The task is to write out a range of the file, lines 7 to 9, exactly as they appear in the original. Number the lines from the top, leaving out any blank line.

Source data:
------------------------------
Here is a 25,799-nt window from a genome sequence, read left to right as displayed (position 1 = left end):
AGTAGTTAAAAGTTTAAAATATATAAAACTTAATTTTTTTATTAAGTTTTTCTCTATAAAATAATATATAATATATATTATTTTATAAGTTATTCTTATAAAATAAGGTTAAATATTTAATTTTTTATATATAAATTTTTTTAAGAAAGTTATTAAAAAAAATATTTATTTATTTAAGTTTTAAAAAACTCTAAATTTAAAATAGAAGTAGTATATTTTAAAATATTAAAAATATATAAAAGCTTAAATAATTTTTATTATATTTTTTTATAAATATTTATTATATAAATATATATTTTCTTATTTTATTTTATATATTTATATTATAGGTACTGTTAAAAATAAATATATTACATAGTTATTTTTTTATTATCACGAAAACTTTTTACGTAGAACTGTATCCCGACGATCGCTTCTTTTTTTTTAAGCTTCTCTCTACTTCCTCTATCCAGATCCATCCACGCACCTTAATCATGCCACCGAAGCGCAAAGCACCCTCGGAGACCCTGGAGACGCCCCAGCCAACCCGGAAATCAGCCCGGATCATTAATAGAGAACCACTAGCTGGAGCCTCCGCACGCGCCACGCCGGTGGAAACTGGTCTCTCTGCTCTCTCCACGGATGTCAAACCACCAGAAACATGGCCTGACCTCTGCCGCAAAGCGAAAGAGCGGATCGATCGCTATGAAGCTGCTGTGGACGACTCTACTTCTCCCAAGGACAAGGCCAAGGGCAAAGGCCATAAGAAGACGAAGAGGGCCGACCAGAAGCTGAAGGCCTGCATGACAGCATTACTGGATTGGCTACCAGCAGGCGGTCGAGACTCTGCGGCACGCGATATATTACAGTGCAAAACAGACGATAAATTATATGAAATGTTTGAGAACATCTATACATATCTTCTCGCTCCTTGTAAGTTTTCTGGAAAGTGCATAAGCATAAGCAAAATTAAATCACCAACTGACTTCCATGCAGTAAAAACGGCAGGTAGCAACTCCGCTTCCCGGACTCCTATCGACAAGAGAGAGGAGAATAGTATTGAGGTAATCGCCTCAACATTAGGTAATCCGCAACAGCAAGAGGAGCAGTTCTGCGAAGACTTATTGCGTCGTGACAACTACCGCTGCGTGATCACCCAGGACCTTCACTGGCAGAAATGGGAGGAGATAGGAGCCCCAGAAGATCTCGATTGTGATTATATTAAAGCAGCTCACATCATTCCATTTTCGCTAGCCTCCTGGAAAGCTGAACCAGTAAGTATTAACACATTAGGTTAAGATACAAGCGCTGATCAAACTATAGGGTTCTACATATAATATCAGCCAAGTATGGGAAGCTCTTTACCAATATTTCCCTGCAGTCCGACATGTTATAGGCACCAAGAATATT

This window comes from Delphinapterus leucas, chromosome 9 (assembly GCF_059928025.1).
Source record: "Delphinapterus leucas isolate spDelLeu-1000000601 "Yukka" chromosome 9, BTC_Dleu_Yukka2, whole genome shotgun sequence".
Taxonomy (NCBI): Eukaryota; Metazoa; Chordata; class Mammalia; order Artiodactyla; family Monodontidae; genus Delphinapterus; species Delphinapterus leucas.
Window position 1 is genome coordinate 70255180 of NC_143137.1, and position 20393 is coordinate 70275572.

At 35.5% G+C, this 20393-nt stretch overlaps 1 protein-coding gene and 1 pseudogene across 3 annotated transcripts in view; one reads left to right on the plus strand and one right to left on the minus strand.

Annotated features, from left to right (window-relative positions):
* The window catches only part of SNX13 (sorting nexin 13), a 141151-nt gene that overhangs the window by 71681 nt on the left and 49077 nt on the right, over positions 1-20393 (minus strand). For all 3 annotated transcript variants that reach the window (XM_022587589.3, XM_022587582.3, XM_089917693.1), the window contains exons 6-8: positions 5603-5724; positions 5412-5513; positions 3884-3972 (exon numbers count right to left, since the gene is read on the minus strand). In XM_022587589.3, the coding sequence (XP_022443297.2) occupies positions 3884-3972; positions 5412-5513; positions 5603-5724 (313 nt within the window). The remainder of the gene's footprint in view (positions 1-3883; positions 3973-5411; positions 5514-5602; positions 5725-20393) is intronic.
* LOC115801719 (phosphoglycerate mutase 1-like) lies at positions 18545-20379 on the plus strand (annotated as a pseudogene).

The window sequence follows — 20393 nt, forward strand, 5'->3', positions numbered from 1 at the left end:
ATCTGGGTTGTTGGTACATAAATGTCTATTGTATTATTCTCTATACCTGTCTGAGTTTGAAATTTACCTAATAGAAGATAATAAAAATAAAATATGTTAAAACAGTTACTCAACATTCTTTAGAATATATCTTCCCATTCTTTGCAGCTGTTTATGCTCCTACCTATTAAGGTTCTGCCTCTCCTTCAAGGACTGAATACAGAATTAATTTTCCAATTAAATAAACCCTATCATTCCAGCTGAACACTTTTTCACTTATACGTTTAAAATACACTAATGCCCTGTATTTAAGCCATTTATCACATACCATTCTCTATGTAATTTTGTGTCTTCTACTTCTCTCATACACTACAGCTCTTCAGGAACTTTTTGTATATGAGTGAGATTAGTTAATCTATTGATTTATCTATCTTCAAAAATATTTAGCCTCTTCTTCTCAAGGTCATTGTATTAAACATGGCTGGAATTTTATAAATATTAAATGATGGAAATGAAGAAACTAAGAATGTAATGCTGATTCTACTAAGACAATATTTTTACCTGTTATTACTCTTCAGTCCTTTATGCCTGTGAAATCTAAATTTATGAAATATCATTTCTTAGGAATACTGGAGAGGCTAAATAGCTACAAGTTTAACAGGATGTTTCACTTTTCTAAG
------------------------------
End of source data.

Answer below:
At 35.5% G+C, this 20393-nt stretch overlaps 1 protein-coding gene and 1 pseudogene across 3 annotated transcripts in view; one reads left to right on the plus strand and one right to left on the minus strand.

Annotated features, from left to right (window-relative positions):
* The window catches only part of SNX13 (sorting nexin 13), a 141151-nt gene that overhangs the window by 71681 nt on the left and 49077 nt on the right, over positions 1-20393 (minus strand). For all 3 annotated transcript variants that reach the window (XM_022587589.3, XM_022587582.3, XM_089917693.1), the window contains exons 6-8: positions 5603-5724; positions 5412-5513; positions 3884-3972 (exon numbers count right to left, since the gene is read on the minus strand). In XM_022587589.3, the coding sequence (XP_022443297.2) occupies positions 3884-3972; positions 5412-5513; positions 5603-5724 (313 nt within the window). The remainder of the gene's footprint in view (positions 1-3883; positions 3973-5411; positions 5514-5602; positions 5725-20393) is intronic.